I was confused by this because I knew I had read this story in Everything Ravaged Everything Burned. And yet I didn’t recognize it at all. So the front of EREB says that this story has been extensively reworked. And no kidding.
In this version, a man is living in a house rent free. The reason is because his “friend” allows him to stay there because the “friend” has always been such a burden to be around, he felt compelled to give the narrator a gift in return (or so the narrator says). He is supposed to go visit his sister in Virginia, but he keeps blowing it off (and pissing her off). But he has been set up to go on a date with a woman named Wendy and he doesn’t want to miss it as he hasn’t been with a woman in a long time. It goes nowhere, and on the way out he meets a guy named Jarmoos who claims to have played sax with Kenny Loggins. The narrator invited him back to his squat, not forgetting that the real landlord threw all of his stuff out this morning. The two men crash for the night and despite a lot of hard feelings, agree that maybe they’re take a road trip together. It’s a pretty weird story and doesn’t really seem to go anywhere.
In the new version in EREB I wrote: “Burt’s father got remarried when Burt was quite young. And the woman he married, Lucy, was just a couple years older than Burt; in fact, Burt was young enough at the time that he had this strange fantasy that when his father was “done” with Lucy, he would let Burt date her. But that didn’t transpire and now they are long married. But now his father is losing his mind and Lucy believes that she should bring him to Burt to deal with. Burt wants nothing to do with it–he is busy trying to sell the Icepresto (a gadget that I didn’t understand). But he agrees to the visit.” The only thing the two stories seems to have in common are the Icepresto, which in the older story I learned is a machine for brewing coffee or tea but serving it cold for iced teas. I think the rewrite was a good one, but again, the stories are so different it’s hard to even believe they are from the same kernel.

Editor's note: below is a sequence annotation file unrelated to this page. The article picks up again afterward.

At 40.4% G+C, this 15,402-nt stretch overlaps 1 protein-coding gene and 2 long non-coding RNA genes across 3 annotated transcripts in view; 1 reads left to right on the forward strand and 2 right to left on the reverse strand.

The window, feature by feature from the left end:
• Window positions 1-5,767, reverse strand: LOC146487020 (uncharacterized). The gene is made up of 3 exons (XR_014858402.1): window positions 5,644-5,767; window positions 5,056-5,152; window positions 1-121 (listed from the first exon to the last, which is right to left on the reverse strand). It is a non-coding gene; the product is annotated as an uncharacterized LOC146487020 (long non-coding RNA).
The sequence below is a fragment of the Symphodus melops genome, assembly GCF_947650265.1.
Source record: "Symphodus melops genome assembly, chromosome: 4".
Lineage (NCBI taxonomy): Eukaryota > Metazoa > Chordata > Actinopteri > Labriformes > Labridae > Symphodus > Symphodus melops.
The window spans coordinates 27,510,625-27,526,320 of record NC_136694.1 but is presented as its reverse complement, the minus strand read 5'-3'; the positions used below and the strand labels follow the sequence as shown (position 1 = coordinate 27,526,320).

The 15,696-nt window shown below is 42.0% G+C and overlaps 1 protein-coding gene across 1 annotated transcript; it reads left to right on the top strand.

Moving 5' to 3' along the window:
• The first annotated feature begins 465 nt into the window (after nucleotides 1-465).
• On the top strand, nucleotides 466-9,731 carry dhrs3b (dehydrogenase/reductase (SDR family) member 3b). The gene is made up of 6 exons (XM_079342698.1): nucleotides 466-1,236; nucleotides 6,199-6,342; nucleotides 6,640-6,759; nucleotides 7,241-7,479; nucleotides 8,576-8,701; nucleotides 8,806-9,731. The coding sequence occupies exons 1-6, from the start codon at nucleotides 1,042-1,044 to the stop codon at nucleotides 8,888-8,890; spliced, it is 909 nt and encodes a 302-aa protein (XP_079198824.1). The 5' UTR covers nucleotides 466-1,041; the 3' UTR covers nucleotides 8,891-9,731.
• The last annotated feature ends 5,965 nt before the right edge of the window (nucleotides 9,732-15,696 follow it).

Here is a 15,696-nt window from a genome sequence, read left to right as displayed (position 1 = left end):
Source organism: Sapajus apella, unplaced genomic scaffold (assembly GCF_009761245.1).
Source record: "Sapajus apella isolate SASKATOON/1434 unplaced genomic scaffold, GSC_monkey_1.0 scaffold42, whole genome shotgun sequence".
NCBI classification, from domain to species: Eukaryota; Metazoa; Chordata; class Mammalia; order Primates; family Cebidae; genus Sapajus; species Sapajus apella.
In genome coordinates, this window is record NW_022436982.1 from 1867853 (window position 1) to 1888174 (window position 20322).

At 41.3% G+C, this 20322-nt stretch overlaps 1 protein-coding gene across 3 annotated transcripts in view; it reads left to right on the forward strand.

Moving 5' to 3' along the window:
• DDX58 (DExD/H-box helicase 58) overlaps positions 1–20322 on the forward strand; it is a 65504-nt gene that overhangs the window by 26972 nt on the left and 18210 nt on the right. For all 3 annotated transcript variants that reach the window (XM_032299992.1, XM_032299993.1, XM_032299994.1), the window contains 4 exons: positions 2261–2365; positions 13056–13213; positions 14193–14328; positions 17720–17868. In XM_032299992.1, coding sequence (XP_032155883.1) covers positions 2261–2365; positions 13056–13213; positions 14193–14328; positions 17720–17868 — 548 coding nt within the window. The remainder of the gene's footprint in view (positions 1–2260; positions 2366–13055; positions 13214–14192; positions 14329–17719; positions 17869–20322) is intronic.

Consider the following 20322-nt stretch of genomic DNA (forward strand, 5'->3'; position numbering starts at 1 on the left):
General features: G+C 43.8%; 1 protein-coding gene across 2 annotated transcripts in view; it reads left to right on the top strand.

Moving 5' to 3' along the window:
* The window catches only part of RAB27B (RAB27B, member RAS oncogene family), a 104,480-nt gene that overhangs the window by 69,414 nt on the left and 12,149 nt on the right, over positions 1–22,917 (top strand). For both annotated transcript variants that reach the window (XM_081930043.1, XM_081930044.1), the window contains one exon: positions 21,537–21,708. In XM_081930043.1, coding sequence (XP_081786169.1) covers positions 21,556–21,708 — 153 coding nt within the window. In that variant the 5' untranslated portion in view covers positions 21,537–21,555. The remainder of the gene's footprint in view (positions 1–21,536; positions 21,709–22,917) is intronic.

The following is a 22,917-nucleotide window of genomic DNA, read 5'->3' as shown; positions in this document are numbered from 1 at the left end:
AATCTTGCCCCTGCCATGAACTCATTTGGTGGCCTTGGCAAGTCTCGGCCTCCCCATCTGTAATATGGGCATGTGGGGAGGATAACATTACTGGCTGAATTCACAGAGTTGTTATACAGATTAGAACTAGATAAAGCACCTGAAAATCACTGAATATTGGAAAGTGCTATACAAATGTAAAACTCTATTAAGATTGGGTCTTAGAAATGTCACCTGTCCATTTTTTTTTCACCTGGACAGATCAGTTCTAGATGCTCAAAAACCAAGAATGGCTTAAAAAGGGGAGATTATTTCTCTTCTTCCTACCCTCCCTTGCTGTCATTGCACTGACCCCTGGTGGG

JOSHUAH BEARMAN-“Rodent Disaster in Xinjiang: An Investigation into Xinjang’s Growing Swarm of Great Gerbils which may or may not be Locked in a Death-Struggle with the Golden Eagle…”
Bearman investigates the state of oversized gerbils running rampant in China. He tries to investigate from the Unites States and has a very hard time getting through (the phone calls to China are rather amusing). This nonfiction piece was great (I really enjoy Bearman’s work and must look for more). It included a picture showing that these are not your pet gerbils) as well as a history of gerbils as pets and the potential problems with using Golden Eagles to eradicate the gerbils. This article also included one of my favorite comments ever. In discussing an infestation of koala on Kangaroo Island near Adelaide which has happened so suddenly and is so serious that they are considering letting residents shoot the koalas, he observes, “This of course raises the philosophical question: can there be too many koalas? To which my answer would be no, since when I imagine even an infinity of koalas, what I am really imagining is heaven, as I dive amongst them and snuggle and kiss and hug them and sing how very much I love them! In fact, I hereby declare that I would pay a thousand dollars to snuggle with a room full of koalas for one hour.”